“It is better to be the right hand of the devil than in his path.” ~ Beni
“I only gamble with my life, never my money.” ~ Rick O’Connell
“You lied to me!” ~ Evelyn Carnahan
“I lie to everybody, what makes you so special?” ~ Jonathan Carnahan
“I am your sister!” ~ Evelyn
“Yes, well, that just makes you more gullible.” ~ Jonathan
“We are part of an ancient secret society. For over three thousand years we have guarded the City Of The Dead. We have sworn at manhood to do any and all in our power to stop the high priest Imhotep from being reborn into this world.” ~ Dr. Bay
“This creature is the bringer of death. It will never eat, it will never sleep, and it will never stop.” ~ Ardeth Bay
“By the way, why did you kiss me?” ~ Evelyn
“I dunno, I was about to be hanged. It seemed like a good idea at the time.” ~ Rick
With the walking ego otherwise known as Tom Cruise starring in a new Mummy film next year, it seems appropriate to review two of the films from some years ago, which didn’t take themselves too seriously and odds are will prove to still be more entertaining when compared to Cruise’s film. In 1999, director Stephen Sommers brought The Mummy to the big screens. It was a loose remake of the 1932 original, stressing action, adventure, and fantasy with a rich sense of humour in a tale of a cursed Egyptian high priest coming back to life in the 20th century.
The film opens in ancient Egypt, where the high priest Imhotep (Arnold Vosloo) has a secret romance with Anck-su-Namun (Patricia Velasquez), the mistress of Pharoah Seti. Their relationship is exposed, the lovers kill the Pharoah, and while his love takes her life rather than be captured, Imhotep is ultimately punished with an ancient curse and buried alive with flesh eating scarab beetles. The order of bodyguards who have carried out the punishment at Hamunaptra, the City of the Dead, vow to guard the site forever.
In the wake of the First World War, members of the French foreign legion are bracing themselves for battle with desert raiders at the ruins of Hamunaptra. Among them is an American, Rick O’Connell (Brendan Fraser) and a cowardly soldier, Beni (Kevin J. O’Connor). During the skirmish, Rick sees something disturbing amid the sand. Several years later, Evelyn and Jonathan Carnahan (Rachel Weisz and John Hannah), a sister and brother pair of Egyptologists living in the country, meet Rick at a prison where he’s due to be hanged; Rick knows where the City of the Dead is, and his life is worth saving. And so the three are tied together in a journey to the city... where the cursed dead still waits in his sarcophagus.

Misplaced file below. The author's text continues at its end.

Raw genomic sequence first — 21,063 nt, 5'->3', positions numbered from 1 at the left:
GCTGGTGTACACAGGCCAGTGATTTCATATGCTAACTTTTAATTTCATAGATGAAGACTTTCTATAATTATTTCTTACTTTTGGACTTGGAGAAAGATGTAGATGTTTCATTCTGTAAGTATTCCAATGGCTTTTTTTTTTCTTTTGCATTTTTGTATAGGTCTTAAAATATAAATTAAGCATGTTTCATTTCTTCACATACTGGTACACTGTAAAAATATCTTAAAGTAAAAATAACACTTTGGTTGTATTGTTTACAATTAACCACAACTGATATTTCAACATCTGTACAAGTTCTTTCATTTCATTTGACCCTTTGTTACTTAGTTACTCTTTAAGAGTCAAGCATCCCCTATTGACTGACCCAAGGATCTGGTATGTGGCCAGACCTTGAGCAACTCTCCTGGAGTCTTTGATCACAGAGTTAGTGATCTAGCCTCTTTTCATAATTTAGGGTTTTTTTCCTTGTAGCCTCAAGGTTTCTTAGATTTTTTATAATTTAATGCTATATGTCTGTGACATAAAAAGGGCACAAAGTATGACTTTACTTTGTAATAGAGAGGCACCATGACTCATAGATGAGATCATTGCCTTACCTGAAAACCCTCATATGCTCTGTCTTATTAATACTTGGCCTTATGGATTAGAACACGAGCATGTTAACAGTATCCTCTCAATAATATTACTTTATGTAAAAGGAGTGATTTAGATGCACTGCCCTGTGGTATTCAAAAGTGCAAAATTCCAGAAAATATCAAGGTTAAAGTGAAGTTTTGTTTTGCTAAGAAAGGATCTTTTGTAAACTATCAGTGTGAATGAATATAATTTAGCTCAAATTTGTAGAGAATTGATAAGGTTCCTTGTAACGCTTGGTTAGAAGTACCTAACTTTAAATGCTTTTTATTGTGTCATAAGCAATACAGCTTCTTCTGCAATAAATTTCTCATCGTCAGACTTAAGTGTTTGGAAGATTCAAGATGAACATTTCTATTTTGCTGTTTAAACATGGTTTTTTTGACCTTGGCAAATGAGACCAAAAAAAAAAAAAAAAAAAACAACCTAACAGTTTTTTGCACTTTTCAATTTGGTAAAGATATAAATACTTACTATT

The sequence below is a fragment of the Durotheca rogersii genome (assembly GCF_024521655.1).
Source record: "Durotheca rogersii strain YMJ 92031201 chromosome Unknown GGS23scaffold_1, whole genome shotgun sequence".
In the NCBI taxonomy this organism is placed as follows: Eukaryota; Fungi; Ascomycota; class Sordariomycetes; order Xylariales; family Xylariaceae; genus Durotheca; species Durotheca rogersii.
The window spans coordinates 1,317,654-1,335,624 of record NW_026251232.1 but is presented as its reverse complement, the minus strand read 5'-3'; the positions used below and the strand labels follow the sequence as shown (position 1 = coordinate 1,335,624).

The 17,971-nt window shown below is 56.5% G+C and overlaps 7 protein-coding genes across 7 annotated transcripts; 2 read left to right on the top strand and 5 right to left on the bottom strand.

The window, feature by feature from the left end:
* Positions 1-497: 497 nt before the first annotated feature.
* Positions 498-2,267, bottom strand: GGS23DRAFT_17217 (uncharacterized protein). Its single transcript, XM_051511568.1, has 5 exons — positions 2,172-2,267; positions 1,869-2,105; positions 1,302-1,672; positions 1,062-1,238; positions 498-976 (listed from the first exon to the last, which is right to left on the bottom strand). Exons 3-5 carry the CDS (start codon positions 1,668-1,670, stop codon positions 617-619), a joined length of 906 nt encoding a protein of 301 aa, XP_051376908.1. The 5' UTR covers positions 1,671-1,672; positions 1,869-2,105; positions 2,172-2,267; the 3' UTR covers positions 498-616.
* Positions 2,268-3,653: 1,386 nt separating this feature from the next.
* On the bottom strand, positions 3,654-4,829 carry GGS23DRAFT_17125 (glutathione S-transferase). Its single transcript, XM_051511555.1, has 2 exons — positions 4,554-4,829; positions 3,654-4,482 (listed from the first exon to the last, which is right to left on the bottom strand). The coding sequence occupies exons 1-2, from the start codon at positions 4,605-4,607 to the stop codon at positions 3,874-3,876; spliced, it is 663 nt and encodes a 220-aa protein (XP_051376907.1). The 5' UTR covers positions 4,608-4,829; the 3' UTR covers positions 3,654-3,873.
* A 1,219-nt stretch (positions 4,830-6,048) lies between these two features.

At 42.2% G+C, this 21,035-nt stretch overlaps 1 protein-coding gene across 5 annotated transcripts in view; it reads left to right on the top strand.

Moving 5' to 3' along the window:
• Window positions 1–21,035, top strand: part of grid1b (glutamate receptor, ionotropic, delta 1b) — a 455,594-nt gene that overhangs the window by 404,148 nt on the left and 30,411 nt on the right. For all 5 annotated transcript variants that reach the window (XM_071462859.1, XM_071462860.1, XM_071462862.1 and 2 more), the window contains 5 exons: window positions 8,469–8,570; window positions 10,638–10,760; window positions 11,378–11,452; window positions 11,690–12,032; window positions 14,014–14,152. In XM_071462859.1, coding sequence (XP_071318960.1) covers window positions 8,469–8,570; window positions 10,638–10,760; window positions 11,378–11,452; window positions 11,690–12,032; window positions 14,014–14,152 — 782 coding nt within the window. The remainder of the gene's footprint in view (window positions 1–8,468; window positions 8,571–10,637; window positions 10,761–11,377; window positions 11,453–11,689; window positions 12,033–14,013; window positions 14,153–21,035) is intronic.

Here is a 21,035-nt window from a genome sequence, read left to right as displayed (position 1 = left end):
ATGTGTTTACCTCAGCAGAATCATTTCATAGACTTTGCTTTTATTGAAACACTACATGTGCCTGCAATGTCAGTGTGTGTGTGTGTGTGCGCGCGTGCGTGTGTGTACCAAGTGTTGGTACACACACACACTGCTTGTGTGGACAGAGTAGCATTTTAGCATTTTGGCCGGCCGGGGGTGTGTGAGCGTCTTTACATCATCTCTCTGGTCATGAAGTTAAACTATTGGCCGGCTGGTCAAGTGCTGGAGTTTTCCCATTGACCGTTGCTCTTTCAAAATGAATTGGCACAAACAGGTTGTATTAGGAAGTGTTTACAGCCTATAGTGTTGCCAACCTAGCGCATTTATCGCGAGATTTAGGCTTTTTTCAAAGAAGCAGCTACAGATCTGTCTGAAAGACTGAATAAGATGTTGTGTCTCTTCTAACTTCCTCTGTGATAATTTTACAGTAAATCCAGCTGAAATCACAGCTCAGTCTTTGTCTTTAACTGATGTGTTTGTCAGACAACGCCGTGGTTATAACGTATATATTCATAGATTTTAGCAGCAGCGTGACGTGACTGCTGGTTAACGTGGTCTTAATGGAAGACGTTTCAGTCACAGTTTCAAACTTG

The idea of an updated version of The Mummy had been around for a few years, starting in the early 90s. At one point Clive Barker had been on board to direct a pure horror take on the concept. At another point, George Romero was attached. Finally Stephen Sommers came on board with a premise that was along the lines of an Indiana Jones film- the serial style adventure film with a sense of humour, swashbuckling more than horrific. Sommers had done a number of different projects before- The Jungle Book, Tom and Huck, and Oliver Twist. His previous film prior to The Mummy was something that had a similar sort of tone. Deep Rising had featured horror, action, adventure, humour, and rogues as characters. The studio liked his proposal, and brought him on board to direct what would end up being a film that had fun with itself- something one doubts we’d ever see out of Tom Cruise.His style as a director, which admittedly can be up and down in terms of quality, works well here, as the film flows swiftly and he invests a good sense of humour into his directing style. For a look at the down side of his work, try wasting two hours of your life by watching one of those G.I Joe films, though as I said... it would be a waste.